Humanitarian services from Sikorsky was only presented in 1992 and
22 Squadron accepted the award as it was the new home of the Pumas.
This year also saw the Squadron assist with the rescue of the
penguins from Dyer Island after an oil spill. May 93 was the 50 year
commemoration of D-Day and 22 Squadron was privileged to attend this
celebration as part of the fleet review. The next year was again a
Friendship cruise to Scotland and Europe and part of this trip was
to celebrate the re-instatement of South Africa into the
Commonwealth and showing the new flag.
The Squadron was called upon to
assist with the visit of both Queen Elizabeth II of England and the
Queen of Denmark in 1995 and 1996 respectively. In 1996 the squadron
participated in Ops Unitas off the coast of the USA and the members
aboard flew to the main land as part of the operation. This was the
first Oryx helicopter in the USA.
The new SANAE IV base was opened
in February 1997 and 22 Squadron was a proud participant to the
building of this new facility. In June of 1998 the Squadron received
its Oryx M2 Helicopters, which were specially equipped to fly in the
sub-zero conditions of the Antarctic and neighbouring islands. That
year in August was also the time when the last Puma helicopter
fly-past was done. This ended an era and the Puma’s replacement, the
Oryx, was finally in place throughout the SAAF.
The year 2000 got off to a hectic
pace with the biggest fires the Western Cape had ever seen. This
inferno was followed by the floods in Mozambique, during which the
Squadron was able to assist in relief efforts.
In the past two years we have
rescued two fishermen from Gough Island, a Norwegian in the
Antarctic and two weathermen from Marion Island. When the Ikan Tanda
ran aground off Scarborough, the Squadron rescued the crew in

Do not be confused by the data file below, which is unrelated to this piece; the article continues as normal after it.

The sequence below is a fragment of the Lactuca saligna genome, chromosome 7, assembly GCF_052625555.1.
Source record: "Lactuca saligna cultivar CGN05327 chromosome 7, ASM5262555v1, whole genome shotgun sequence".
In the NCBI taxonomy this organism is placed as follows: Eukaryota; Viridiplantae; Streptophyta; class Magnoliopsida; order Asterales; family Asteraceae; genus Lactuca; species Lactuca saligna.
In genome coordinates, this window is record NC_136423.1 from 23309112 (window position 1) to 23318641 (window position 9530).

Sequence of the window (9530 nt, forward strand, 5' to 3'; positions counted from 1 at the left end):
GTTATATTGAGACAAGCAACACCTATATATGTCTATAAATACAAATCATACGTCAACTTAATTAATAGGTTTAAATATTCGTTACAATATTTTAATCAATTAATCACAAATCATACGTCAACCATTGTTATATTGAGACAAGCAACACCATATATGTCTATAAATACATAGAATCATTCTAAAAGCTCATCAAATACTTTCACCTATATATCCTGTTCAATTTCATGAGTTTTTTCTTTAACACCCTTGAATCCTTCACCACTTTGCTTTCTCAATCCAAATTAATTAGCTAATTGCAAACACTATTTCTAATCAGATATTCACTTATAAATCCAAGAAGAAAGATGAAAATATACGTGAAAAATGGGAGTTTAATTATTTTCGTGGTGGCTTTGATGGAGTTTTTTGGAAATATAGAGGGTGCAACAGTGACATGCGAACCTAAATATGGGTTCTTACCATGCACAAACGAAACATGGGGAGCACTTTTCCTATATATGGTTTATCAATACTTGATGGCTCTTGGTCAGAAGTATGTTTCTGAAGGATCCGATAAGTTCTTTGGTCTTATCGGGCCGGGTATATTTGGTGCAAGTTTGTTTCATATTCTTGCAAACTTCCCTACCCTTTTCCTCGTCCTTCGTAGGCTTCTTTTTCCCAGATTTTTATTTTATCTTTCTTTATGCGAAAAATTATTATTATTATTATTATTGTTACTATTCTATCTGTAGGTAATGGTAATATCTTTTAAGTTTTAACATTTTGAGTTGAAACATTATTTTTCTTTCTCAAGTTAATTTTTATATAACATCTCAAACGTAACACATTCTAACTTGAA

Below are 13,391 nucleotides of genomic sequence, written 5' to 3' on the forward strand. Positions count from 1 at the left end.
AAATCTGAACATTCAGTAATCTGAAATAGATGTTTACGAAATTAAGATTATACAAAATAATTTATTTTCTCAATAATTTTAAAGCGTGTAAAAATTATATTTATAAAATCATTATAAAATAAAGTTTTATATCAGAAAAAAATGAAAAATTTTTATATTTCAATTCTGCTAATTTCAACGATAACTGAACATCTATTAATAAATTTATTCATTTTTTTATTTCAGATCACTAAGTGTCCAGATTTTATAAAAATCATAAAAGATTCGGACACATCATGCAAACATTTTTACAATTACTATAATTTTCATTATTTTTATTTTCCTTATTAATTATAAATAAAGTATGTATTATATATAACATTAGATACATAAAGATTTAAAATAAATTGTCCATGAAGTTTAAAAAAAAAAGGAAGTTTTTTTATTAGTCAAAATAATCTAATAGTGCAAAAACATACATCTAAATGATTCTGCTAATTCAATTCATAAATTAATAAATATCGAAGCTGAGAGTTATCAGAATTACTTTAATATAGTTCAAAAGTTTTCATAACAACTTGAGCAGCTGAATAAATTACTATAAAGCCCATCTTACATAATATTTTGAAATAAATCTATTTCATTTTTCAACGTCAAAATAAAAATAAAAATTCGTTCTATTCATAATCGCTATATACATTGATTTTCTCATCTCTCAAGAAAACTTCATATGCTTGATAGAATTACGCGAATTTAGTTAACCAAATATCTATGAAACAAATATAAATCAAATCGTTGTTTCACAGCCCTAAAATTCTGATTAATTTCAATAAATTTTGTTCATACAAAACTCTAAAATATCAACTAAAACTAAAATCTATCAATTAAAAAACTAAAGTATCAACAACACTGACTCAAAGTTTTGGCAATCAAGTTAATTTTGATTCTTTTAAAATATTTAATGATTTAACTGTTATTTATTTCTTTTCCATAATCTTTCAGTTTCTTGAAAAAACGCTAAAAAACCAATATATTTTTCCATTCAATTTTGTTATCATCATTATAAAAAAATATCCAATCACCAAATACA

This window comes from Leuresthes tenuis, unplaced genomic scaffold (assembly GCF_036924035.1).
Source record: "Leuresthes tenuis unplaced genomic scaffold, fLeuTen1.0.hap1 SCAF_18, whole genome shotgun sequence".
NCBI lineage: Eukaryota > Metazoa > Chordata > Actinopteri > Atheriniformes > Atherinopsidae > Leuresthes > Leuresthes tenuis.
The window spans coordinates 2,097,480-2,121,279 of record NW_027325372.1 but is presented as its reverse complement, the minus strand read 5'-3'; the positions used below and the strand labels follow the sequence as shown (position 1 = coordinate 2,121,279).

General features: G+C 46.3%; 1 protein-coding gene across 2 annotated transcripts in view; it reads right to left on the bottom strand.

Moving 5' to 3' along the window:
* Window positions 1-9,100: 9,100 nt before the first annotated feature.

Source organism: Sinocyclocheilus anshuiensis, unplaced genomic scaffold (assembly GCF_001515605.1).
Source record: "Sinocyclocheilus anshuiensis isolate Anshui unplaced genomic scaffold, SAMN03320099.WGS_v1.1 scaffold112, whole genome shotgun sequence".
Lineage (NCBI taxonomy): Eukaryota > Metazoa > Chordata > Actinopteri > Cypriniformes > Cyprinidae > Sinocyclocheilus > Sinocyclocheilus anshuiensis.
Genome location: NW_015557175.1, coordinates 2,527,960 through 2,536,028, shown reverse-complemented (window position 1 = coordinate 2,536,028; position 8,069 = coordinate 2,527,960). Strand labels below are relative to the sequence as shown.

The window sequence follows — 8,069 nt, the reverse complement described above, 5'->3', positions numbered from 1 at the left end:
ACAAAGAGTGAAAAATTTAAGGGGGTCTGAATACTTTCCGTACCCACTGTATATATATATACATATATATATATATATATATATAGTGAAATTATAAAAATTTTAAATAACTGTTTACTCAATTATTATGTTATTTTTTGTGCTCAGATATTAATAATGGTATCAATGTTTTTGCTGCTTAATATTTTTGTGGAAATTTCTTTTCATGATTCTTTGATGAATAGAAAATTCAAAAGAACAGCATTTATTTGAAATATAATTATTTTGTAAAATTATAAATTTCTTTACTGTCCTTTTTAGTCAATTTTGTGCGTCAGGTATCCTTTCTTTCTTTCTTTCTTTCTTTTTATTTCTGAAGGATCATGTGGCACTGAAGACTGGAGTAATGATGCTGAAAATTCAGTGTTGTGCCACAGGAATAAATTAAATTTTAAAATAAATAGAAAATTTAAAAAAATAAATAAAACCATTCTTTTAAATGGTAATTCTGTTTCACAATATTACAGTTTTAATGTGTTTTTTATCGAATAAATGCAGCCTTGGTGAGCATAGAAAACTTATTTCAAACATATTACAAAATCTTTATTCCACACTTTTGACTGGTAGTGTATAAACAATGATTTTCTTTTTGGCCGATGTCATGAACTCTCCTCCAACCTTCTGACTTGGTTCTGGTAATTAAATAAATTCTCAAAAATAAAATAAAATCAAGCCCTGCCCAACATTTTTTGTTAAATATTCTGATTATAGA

extremely difficult conditions again distinguishing itself as a
world leader in the field of Aviation and Maritime Operations.
22 Squadron was once again in the
spotlight at the end of 2002, with the dramatic rescue of 89 Russian
scientists and German crew off the ice-bound Magdalena Oldendorff in
Antarctic. For this brave rescue, both the flight crews of that
operation received awards from the Ambassador of the Russian
Federation in South Africa, Mr AndreI A. Kushakov on 13 February
Proud "firsts" for 22 Squadron:
First helicopter landing on
Bouvet Eiland in 1966.
Members honoured in 1970 for
taking part in the search of the Department of Transport
personnel on Gough Island.
Rescueing 2 crewmembers of the
barge, Shir Yib, which ran to ground at Cape Point in July 1970.
First SAAF flight crew to land
on Tristan da Cunha in 1972.
A single helicopter helped
with the transport of building material from a ship to Marion
Island in 1974, in close co-operation with the SA Navy and the
Department of Public Works.
Rescuing of 26 crewmembers off
the Japanese fishing trawler, Ken Maro, which sank in 1978 on
the Coast of the Death on the Namibian Coastline.
During 1976, the Squadron was
again responsible for the first participation, whilst operating
from the SAS Protea on a research mission, in conjunction with
the Department of Sea Fisheries:
First SAAF aircraft to operate over the Pacific Ocean.
First SAAF aircraft to fly around Cape Horn.
First SAAF aircraft to operate in Antarctica.
A mission to Antarctica on the
SA Agulhas with two Wasp helicopters in 1980.
Rescue tasks and other
services during the Laingsburg floods in 1981.
Many other rescue tasks and
co-operation with other organisations, like the Parks Board, the
Cape Fire Services, Metro Rescue Unit, Civil Protection units,
the local Mountain Club, South African Police Riot Squad and
other civil organisation and all armed forces.
22 Squadron has an excellent
record during the SAAF helicopter competitions.
22 Squadron has an outstanding
record in the South African Air Force helicopter competitions. Of
the four competitions held to date, 22 Squadron has won three,
demonstrating the dedication and effectiveness of the personnel.